She chewed on her lip and made herself look away from the photo. She just needed to get through the next week. After midterms, she could spend Thanksgiving with her family—just far enough away from the band and all of the stress weighing on her shoulders.
The door swung open and Krista entered their room, cradling four lattes in a tray. Behind her, the hall stood empty. It seemed as if the entire campus was burrowed in, studying for exams. It was easy for everyone else to focus so early in the semester. Poppy wished it could be the same for her.
* * *
Poppy stood outside her dorm, her rolling suitcase parked in front of her. Shifting from foot to foot in her wedge sandals, she watched as yet another Honda Civic entered the complex. Instead of cruising past her to the line of visitor parking spots, though, it rolled to a stop in front of her. A tinted window rolled down.
Heavy bass poured out, punctuated by lyrics she hadn’t heard yet. Her brother Jay leaned out of the window and nodded to her. “Get in.”
Poppy snorted. She had expected Jay to come in a limousine or maybe even an SUV driven by someone from his record company. “Why a Honda?” She tossed her suitcase into the trunk and hurried around to the passenger side. Her fingertips barely brushed the seatbelt as Jay peeled out of the dorm parking lot.
“You blend in,” he said, whipping around the corner.
She lifted an eyebrow at him. “And this isn’t standing out?” She could hear a bit of Grandma Audrey in her voice, even though it had been months since she last saw her grandmother. A soft smile touched her lips. She couldn’t wait to be home.
“Come on, I’m just having fun.” Jay maneuvered into traffic, slamming the brakes as the light turned red at the bottom of the hill.
Poppy rolled her eyes. She nodded toward the iPhone plugged into the dashboard. “New song?” Reaching for the dial, she twisted it until the entire car rocked with the bump of the bass.
Jay slapped her hand away and turned the music down. “It’s not finished yet.” He slanted her a look. “I’m not ready for the public to hear it.”
Poppy blinked, wondering whether anyone on campus would recognize her brother. Until just a few short months before, she had been J-SON’s manager. Only he had been surprised when, at a show she had scheduled, someone from a label approached him and invited them to dinner to discuss a recording contract. She, on the other hand, had always known he’d make it. He hadn’t been with L.A.B. Records long, but he was already one of their more promising artists. The two singles he had released were doing well.
“Don’t take this the wrong way,” she said, relaxing back into her seat as he pulled onto the highway. “I expected more fanfare, now that you’re all big and stuff.” She grinned at him.
“Incognito,” he said, putting sunglasses on against the morning glare of the sun. As he urged the Honda to the standard eighty miles an hour that the rest of traffic adhered to, he glanced at her. “How did finals go?”
“Midterms,” she corrected, “and they were a bitch.” She wanted to forget the last week of her life as quickly as possible.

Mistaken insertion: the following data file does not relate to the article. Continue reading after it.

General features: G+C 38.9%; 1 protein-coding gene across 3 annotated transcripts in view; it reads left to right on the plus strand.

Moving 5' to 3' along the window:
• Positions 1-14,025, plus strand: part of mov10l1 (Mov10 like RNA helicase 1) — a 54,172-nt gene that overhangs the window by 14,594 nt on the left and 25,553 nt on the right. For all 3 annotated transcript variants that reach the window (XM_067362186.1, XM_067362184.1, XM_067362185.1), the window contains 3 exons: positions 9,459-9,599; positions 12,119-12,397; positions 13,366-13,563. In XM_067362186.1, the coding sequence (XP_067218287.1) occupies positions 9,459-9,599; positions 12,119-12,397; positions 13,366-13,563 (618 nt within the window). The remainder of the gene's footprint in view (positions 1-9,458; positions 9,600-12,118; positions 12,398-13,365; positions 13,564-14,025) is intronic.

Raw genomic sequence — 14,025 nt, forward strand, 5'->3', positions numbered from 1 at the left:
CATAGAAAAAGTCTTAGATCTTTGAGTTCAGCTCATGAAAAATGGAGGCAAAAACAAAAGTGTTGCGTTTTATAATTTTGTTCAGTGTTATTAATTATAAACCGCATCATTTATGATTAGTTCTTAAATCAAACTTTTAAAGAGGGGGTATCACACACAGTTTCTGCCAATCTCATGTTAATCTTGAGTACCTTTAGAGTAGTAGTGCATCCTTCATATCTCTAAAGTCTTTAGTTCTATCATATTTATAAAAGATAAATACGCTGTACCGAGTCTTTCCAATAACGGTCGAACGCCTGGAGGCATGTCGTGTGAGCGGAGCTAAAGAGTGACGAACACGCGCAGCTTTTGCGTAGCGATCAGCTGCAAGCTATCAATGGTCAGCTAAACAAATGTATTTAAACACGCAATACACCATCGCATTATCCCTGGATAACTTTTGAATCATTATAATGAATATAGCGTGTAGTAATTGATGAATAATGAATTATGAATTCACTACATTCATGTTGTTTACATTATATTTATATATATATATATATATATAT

“And how’s the band?” He gave her a sly smile.
Neither their mother or grandmother knew what she was doing, but Jay knew everything. They had always trusted each other with their secrets. “Running me ragged.” She bit her lower lip. “You heard about the scandal, right?”
“You kidding me? Everyone knows about it.” Jay switched off the song and tucked his phone into the center console. He punched buttons until he found Hot 93.7, an old school rap song trickling into the car. “It’s all everyone at L.A.B. can talk about.”
“Eventually,” she said, “Mom and Grandma Audrey are going to find out that I’m managing South of Forever. It’s inevitable.”
“Is he still sober?”
The abrupt change of subject made both of her eyebrows nearly touch her hairline. “Why do you ask?” She crossed her arms, twisting in her seat so that she could face her brother full on.
“Did you know that Koty Jackson is from L.A.B.?” Jay took off his sunglasses and regarded her with somber brown eyes.
She almost giggled. Of course she knew. Up until very recently, she’d had an ESX poster in her bedroom at home. When Koty left the boy band to join the rock band Perpetual Smile, she had migrated with him. If she thought about it too much, it was all just too crazy. In a million years, she had never dreamed that she would be managing the Dakota Jackson and Jett Costa.
Then again, things were much different with South of Forever. They still had ages to go before they achieved the kind of success that Perpetual Smile had known. She could get them there. She wouldn’t accept anything less.
Jay cleared his throat. “Daydreaming again?”
The Honda slowed as I-95 clogged, the morning commute just beginning.
Poppy groaned. She waved to the traffic. “Your people can’t do anything about this?”
“I’m not that famous yet.” He chuckled.
“I know exactly where South of Forever stands,” she said. “Does L.A.B. really talk about them that much?”
Her brother nodded. “Scott Woodrow is on double duty. He manages ESX, but still keeps tabs on Koty.” Switching lanes, Jay urged the Honda to go faster. Traffic slowed again, and he stomped on the brakes. “This is bullshit. I thought we’d miss this.”